Hinduism has always been amongst the biggest and most intense topics for explorers and researchers around the world. With each speculation of an age old theory, each archaeological discovery anywhere in the world or with each question raised regarding any tradition – Hinduism has obtained novel dimensions within the understanding of researchers. Each time, Hinduism has proved itself to have been much more than a religion, and way more expansive than the borders of India. There is no denying that the entire world has experienced Hinduism in ways we do not comprehend today, but there is little evidence with us to validate that. More so, it is a shame that Indians and Hindus themselves choose not to regard Hinduism with the level of respect it deserves.
Yet, the facts and physical evidences do not fail Hindutva. Even today, there are evidences around the world that sing of Hindu influence, though there are hardly a few who seek them. Regardless, what is well validated must be spoken about, lest we ourselves give away to ‘libertarian’ ideals that drift us away from our roots. This time, we came across a reference that took us as far as Britain, and to a legacy as old and grand as the Stonehenge.
The Stonehenge is a historic monument situated in England. It is called a pre-historic monument too, owing to the assumptions that it was built by pre-historic men. The Stonehenge is a ring of standing stone pillars, each of nearly 13 feet height. The monument dates back to as early as 3000 BC, and there are multiple theories regarding why it was built and what it might have been used for; although no one has any clear explanation of the same. However, everyone agrees that the Stonehenge is not a naturally occurring marvel, and is indeed a man-made one. Also, it is agreed that it must have been established over reason and purpose, and not as a random artefact. And regarding that reason, there is one explanation that is the most fitting and agreeable- that reason comes from Hindutva.
The Stonehenge is proposed widely to have been an ancient Hindu artefact built by Hindu sages during the prehistoric times. The reasons that validate this argument are numerous and come with appropriate explanations that leave little space for argument.
Firstly, the Stonehenge is constructed in alignment to the movements of the sun. In 2011, archaeologists from the Universities of Birmingham, Bradford and Vienna claimed that the Stonehenge could have been established as a place of Sun worship, and this tradition is a prominent one in Hindutva. Other than Hindus, Iraqi Yazidis also worship the sun, but there have been ample references in the past that have validated the prevalence of Hinduism in Iraq as well. The structure of the Stonehenge point towards the Hindu traditions that unveil according to the movements of the sun. But the question remains, why after all Hindu sages would build a monument in Europe?
The answer is obtained from Shrikant G Talageri, the writer of ‘The Rigveda – A Historical Analysis’. He has proved through reason and logic that Indians did migrate to Europe, and there are ample similarities between the Roman and Indian Gods, and connection of major languages of the world with Sanskrit. The Hindus who migrated from India to Europe were called Drhyus, or Celts. Even today, people from this inheritance believe in the same principles as Hindus, and follow practices that resemble Hindu traditions to a large extent – including believing in reincarnation, animal and sun worship, animal sacrifice, and immortality of the soul. So we have logic that stands evidence to the claim that Hindus did carry their traditions to Europe, and constructed the Stonehenge as a part of that.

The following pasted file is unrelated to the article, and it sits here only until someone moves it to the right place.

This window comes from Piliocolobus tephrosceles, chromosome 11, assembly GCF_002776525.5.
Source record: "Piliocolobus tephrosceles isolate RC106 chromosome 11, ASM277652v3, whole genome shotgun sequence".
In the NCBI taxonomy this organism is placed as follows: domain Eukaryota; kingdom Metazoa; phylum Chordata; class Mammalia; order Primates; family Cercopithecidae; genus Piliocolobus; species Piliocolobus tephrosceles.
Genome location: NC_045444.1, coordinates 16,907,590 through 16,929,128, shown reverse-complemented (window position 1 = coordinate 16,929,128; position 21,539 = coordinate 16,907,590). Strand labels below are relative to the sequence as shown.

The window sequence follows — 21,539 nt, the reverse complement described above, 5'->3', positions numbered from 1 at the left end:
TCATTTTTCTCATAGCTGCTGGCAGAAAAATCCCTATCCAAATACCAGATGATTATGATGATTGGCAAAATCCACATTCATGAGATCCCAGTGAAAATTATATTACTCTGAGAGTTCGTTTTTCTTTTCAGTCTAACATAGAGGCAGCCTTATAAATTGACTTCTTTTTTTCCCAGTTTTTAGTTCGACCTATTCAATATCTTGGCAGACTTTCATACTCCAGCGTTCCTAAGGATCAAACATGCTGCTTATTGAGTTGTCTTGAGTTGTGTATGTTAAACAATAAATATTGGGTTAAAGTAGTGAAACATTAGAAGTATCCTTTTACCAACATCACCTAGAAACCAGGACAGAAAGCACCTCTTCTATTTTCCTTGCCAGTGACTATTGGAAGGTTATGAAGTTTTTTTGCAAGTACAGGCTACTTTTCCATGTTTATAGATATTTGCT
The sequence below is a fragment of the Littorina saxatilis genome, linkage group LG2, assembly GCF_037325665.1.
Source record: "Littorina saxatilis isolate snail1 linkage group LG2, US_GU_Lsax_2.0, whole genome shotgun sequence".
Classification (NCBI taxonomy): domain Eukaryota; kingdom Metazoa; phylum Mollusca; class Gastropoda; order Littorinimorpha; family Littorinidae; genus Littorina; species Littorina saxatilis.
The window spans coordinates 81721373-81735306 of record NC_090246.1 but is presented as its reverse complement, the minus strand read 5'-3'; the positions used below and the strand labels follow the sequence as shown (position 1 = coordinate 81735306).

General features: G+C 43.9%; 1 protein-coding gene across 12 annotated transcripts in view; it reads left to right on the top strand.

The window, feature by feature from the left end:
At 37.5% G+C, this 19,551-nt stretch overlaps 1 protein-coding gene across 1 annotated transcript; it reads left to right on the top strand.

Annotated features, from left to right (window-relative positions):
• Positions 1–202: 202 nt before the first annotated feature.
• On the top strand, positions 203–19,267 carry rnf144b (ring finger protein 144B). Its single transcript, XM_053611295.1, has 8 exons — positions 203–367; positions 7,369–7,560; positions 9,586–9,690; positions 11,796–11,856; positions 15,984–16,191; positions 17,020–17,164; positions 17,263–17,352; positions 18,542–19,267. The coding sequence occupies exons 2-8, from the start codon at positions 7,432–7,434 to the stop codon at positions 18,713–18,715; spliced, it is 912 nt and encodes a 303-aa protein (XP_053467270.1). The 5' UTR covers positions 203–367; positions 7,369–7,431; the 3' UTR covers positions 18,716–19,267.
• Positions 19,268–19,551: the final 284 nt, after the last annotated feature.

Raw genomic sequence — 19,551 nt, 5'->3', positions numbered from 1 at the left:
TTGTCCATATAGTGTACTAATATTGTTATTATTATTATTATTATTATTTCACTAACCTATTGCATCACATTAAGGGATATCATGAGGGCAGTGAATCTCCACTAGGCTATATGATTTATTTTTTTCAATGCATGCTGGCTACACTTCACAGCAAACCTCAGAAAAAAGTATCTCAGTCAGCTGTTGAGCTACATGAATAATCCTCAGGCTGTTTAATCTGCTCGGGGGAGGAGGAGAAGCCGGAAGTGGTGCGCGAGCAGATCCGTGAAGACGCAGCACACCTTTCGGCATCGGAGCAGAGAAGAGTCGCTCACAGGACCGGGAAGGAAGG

Also, Captain Ajit Vadakayil, a popular blogger puts forth yet another theory stating that the Stonehenge is in fact a representation of the symbol OM, the core Hindu mantra. Also, the Stonehenge has 27 portals in total, which could represent the 27 nakshatras (stars) in Vedic astrology. There are also 27 constellations as recognised by astronomy, and the Stonehenge has been agreed to have been constructed in alignment to astronomical aspects – the movement of the sun being the most prominent.
Other reasons include the previous Stonehenge built before this Stonehenge in Britain, the one that stands in Russia. This Stonehenge dates back to 7000 BC, claimed to have been built during the times of king Vikramaditya. In 2005, Vladimir Putin himself was a part of the discovery made at the Russian Stonehenge – the Swastika symbol on an earthen altar, and a ritual set up similar to the Sri Yantra Mandala. So if the Russian Stonehenge has evident connections to the Hindu ideals, it is undeniable that the British Stonehenge serves the same purpose as the Russian one.
There are no other religions, communities or ideals that find a relevance to the construction or purpose of the Stonehenge. It is Hindutva alone that provides the structure with a reasonable explanation. However, there are ample individuals who do not want to agree to these, though they have no better explanation to provide. Regardless, the facts stand open for anyone to question, analyse and decipher in their own way. As for those who want to accept the most evident of facts, the Stonehenge is indeed a structure that has its roots in Hinduism.